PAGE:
Some non-specialized chains rely on Original Equipment Manufacturers (OEM) for mooncake production, resulting in a manufacturing process that compromises the quality and artisanal nature of these pastries. Moreover, the use of preservatives in mass-produced mooncakes can deter discerning consumers. Negative online reviews have highlighted the quality issues faced by brands such as Starbucks.

Image source: China Daily, Chocolate mooncake with spicy beef filling

Controversy and Crackdowns on High-Priced Mooncakes

Mooncakes have also come under scrutiny for their high price tags. Extravagant versions of these traditional treats have sparked controversy, prompting the Chinese government to intervene. In the run-up to the festival, authorities focused on cracking down on vendors engaging in price gouging. According to local reports, authorities have specified that the average production cost for a box of mooncakes is approximately 70 RMB, and they should not be sold for more than 500 RMB at retail.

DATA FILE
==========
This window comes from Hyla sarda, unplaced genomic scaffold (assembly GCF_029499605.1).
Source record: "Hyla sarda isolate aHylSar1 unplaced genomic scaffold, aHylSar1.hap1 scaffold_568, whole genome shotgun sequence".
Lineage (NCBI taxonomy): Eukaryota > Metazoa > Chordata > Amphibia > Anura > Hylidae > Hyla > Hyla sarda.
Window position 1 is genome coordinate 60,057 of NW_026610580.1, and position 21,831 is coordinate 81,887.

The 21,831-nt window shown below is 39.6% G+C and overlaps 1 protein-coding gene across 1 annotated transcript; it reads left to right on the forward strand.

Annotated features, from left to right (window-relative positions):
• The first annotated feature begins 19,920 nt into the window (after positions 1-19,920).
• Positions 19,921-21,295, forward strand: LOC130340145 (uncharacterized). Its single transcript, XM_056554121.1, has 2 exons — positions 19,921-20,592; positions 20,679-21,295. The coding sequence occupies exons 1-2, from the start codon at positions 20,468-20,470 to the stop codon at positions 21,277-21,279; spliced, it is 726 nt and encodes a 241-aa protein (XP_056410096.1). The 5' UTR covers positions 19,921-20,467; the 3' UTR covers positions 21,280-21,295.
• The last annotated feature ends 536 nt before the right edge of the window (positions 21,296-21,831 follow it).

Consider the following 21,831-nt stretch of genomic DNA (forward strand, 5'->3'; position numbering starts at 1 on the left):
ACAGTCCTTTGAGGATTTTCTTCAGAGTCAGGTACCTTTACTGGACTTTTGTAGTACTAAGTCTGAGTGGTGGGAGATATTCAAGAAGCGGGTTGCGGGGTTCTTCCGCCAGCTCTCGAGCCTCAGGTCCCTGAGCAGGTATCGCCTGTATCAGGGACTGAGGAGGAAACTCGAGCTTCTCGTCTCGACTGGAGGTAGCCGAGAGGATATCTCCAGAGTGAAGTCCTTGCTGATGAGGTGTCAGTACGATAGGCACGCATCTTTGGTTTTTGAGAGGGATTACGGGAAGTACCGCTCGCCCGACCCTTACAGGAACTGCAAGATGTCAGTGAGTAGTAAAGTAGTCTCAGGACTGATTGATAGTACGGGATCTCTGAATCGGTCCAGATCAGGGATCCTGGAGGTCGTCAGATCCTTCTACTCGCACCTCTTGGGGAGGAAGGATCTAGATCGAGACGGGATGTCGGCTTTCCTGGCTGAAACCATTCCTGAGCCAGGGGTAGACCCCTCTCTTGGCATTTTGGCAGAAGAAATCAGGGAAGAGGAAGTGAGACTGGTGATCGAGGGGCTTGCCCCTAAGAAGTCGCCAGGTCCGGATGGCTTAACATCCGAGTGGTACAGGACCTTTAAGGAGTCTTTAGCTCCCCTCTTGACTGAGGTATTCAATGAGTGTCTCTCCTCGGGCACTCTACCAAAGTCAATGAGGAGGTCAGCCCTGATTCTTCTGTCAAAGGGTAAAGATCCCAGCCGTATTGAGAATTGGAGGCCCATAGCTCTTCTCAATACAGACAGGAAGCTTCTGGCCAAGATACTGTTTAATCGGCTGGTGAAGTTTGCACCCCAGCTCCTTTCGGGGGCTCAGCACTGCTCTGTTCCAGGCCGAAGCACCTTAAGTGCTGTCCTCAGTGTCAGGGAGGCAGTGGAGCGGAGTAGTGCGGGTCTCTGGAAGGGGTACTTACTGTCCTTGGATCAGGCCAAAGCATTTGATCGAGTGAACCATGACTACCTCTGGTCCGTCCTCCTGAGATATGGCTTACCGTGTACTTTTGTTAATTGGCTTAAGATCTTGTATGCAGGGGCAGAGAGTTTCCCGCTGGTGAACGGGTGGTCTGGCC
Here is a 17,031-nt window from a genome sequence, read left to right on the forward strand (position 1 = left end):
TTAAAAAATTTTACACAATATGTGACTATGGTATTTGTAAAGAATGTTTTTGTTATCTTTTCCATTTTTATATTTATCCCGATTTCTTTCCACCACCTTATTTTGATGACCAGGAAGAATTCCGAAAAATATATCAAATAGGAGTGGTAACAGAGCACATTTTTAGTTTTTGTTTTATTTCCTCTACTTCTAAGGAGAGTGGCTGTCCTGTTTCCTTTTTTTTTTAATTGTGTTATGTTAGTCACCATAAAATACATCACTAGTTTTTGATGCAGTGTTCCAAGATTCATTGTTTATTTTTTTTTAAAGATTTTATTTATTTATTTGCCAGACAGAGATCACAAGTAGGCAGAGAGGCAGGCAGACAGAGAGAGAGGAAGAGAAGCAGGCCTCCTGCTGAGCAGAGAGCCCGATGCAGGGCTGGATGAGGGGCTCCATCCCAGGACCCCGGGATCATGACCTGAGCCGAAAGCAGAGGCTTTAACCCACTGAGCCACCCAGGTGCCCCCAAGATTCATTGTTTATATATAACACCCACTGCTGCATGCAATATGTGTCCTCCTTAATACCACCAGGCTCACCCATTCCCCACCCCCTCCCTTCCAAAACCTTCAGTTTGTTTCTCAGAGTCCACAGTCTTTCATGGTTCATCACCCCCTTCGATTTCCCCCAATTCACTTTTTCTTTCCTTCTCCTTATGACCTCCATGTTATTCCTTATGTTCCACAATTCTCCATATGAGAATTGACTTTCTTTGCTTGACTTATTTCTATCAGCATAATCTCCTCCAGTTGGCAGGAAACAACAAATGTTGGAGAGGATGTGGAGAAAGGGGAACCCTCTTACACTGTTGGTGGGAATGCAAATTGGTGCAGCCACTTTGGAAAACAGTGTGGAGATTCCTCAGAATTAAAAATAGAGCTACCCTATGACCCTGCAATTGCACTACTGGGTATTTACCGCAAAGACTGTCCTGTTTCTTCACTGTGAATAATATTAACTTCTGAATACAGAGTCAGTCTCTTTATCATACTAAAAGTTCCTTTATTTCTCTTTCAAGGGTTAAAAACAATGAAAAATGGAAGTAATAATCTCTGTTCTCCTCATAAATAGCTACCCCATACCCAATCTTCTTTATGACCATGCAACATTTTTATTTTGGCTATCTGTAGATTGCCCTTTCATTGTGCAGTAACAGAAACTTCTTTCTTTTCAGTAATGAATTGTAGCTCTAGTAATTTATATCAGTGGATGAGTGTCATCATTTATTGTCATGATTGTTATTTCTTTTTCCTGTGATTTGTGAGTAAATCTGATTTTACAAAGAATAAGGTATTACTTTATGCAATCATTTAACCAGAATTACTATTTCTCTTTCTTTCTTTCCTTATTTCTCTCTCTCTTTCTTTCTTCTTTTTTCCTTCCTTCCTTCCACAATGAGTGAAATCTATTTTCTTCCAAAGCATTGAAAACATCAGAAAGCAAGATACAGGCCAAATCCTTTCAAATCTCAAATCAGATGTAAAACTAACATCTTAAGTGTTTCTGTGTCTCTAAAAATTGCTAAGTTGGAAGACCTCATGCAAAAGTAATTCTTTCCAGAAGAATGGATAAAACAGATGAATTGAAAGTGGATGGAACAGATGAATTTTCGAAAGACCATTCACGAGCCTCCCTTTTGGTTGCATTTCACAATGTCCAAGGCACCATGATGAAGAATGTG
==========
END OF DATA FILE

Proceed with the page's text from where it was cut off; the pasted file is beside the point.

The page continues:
Other types of Moon Festival gifts

While mooncakes are still one of the most popular Moon Festival gifts, it is not uncommon to give other gifts. During the Moon Festival, people gather with their loved ones and share gifts as a gesture of their love and care. This tradition goes back to ancient times when imperial examinations were conducted during the eighth month of the Lunar Calendar, adjacent to the Moon Festival. The men who passed this examination would receive congratulatory gifts.

However, compared to other Chinese festivals like Chinese Valentine’s Day, the Moon Festival sees fewer gifts exchanged between partners and friends. Instead, the focus is on giving gifts to elders. This custom is reflected in the search for “Moon Festival gifts (中秋节礼物)” on Baidu, which is mainly conducted by 30-39-years-old (37.95%) and 20-29-years-old (35.65%). Likewise, companies might use this occasion to give gifts to their employees as a way to show their appreciation.